St. Louis County Prosecutor's Office photo shows Ferguson, Missouri, police officer Darren Wilson photo taken shortly after the Aug. 9, 2014, shooting of Michael Brown, presented to the grand jury and made available publicly on Nov. 24, 2014. Reuters/St. Louis County Prosecutor's Office/Handout via Reuters

Darren Wilson won't face criminal charges in the fatal shooting of Michael Brown because of state laws that permit law enforcement to use deadly force. The laws state that police officers can kill people when they have reason to believe that someone they witness committing a felony, or whom they believe is attempting to commit a felony, poses a threat to the officer or others. The laws vary slightly from state to state, but generally include an allowance for deadly force and are based on the outcomes of a handful of U.S. Supreme Court cases.

A St. Louis County grand jury announced Monday it would not indict Wilson, a Ferguson, Missouri, police officer, for gunning down unarmed 18-year-old Brown in August. The decision touched off demonstrations across the country by protestors who maintained that the shooting was unjustified. The verdict rested on the jury finding reason to believe that Wilson, 28, thought his life was in danger at the time he shot Brown, and that he was acting out of self-defense.

Wilson claimed from the beginning that Brown had attacked him and reached for his gun, however, eyewitness accounts differed on whether Brown was shot while surrendering or because he posed a threat to Wilson. Experts say such cases are hard to indict. “They’re often what we call ‘awful, but lawful,’” David Klinger, a professor of criminology and criminal justice at the University of Missouri, St. Louis, told the Wall Street Journal. “It’s the rare occasion that you get an indictment in these situations.”

The grand jury decision is based on Tennessee v. Garner, the 1985 case that provided the precedent for an officer of the law to “use all the necessary means to effect [an] arrest” when that officer has decided that an arrest is warranted. It also follows Graham v. Connor, decided in 1989, which set the rules for how a jury is to decide whether an officer’s use of deadly force was necessary. The decision states that “all claims that law enforcement officials have used excessive force -- deadly or not -- in the course of an arrest … are properly analyzed under the Fourth Amendment's ‘objective reasonableness’ standard, rather than under a substantive due process standard.” That means a jury must establish whether an officer had reason to use excessive force at the time and place that the incident occurred. The basis for reason must be viewed from the perspective of an officer on the scene.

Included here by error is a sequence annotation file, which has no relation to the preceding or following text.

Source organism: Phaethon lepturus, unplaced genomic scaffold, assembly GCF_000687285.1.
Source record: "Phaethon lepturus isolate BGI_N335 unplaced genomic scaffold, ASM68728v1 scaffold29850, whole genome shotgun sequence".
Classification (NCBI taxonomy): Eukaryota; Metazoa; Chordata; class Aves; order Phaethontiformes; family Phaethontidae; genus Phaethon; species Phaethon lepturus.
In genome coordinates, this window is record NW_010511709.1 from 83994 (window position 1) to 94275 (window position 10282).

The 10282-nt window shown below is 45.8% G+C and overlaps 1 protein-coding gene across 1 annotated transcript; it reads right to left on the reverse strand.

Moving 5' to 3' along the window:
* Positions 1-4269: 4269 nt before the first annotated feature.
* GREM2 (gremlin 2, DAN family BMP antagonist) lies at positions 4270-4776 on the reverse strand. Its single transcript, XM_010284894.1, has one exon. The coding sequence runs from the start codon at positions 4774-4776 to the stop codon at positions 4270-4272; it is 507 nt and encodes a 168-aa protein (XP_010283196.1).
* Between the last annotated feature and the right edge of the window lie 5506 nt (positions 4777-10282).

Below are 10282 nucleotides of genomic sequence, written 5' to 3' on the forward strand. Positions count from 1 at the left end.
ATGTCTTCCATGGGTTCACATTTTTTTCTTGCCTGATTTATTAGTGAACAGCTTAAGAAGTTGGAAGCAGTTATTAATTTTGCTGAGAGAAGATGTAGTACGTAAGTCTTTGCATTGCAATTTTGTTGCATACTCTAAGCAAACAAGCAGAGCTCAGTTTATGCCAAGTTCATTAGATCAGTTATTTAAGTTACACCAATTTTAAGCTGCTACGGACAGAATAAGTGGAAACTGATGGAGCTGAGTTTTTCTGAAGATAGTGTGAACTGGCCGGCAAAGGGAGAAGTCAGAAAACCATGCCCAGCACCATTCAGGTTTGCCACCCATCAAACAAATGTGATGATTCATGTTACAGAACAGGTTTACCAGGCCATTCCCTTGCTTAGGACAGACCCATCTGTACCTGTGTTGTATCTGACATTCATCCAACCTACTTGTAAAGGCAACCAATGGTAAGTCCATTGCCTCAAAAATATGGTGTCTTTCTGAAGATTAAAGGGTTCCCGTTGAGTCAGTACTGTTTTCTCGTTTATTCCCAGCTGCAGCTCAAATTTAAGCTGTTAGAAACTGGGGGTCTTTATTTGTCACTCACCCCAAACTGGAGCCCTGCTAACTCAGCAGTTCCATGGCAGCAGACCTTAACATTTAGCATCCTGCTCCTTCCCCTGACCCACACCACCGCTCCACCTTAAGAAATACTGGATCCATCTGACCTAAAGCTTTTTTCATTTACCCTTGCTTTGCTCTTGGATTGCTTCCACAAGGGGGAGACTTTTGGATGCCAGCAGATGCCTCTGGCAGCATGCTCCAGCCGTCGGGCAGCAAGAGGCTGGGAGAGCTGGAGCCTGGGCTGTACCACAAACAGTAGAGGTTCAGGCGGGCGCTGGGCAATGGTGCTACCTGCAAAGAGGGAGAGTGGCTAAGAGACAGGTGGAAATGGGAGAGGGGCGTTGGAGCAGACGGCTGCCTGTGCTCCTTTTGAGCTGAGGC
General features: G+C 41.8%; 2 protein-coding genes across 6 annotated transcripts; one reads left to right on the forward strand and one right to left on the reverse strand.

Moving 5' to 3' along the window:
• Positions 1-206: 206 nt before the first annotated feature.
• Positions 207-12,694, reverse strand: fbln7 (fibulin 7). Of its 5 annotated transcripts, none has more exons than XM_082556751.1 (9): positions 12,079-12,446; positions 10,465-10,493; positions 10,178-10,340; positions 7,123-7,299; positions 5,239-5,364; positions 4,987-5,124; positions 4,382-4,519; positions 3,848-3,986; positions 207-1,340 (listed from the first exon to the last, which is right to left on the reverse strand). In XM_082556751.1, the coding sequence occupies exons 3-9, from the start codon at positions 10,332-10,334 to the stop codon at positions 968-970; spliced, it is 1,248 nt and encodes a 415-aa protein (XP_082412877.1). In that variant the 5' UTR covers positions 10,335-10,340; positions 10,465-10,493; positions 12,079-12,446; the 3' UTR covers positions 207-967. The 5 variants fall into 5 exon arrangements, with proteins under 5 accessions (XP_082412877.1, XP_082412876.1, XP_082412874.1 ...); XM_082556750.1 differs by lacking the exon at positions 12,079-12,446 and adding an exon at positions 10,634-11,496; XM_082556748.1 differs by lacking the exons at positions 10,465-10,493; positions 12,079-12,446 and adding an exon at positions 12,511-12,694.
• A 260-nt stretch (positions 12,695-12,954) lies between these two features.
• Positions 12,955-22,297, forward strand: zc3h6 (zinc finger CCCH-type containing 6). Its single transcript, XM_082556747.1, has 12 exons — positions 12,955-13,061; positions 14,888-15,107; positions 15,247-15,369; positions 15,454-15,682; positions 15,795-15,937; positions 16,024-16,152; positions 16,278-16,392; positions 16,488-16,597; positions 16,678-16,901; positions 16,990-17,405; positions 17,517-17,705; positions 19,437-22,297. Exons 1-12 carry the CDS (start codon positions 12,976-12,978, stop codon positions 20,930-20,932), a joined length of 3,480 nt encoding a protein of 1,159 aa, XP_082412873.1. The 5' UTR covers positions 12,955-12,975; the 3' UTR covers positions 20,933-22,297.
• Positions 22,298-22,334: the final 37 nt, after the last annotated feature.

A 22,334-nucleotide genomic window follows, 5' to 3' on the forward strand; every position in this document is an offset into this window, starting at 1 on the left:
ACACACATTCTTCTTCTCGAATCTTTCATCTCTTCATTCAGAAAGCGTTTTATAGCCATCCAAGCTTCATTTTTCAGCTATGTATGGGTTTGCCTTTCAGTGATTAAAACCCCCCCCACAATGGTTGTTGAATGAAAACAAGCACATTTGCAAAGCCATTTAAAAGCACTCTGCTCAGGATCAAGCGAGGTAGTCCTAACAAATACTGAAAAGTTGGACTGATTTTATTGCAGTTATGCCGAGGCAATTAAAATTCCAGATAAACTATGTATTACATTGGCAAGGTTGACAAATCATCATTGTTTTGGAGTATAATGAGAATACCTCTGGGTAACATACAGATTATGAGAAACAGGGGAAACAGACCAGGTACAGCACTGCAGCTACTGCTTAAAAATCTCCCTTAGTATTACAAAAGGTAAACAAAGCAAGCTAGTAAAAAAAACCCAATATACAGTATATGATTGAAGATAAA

Missouri’s “use of force” law states that a law enforcement officer can use deadly force “in effecting an arrest or in preventing an escape from custody” when he or she believes it “immediately necessary.” However, the officer must also have reason to believe that a person “has committed or attempted to commit a felony,” is trying “to escape by use of a deadly weapon,” or “may otherwise endanger life or inflict serious physical injury unless arrested without delay.”